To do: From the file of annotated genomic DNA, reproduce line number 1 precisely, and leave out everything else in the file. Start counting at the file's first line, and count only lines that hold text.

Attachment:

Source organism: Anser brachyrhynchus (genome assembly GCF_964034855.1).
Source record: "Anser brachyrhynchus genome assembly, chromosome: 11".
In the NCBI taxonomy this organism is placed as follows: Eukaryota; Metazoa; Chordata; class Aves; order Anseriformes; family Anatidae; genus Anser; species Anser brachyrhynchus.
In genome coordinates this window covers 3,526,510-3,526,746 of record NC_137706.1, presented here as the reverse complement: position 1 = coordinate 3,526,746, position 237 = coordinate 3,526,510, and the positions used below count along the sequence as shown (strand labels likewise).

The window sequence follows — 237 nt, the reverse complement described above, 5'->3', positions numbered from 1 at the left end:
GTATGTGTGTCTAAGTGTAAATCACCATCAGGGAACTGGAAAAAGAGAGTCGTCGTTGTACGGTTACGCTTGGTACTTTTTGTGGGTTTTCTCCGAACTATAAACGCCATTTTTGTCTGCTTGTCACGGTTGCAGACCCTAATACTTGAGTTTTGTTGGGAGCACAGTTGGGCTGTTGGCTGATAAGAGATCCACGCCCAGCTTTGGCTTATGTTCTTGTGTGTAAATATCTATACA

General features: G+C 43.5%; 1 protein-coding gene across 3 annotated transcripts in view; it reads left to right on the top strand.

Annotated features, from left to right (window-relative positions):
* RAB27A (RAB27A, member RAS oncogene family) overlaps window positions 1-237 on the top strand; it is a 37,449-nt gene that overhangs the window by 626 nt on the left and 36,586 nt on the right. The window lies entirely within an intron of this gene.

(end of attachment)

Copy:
Source organism: Anser brachyrhynchus (genome assembly GCF_964034855.1).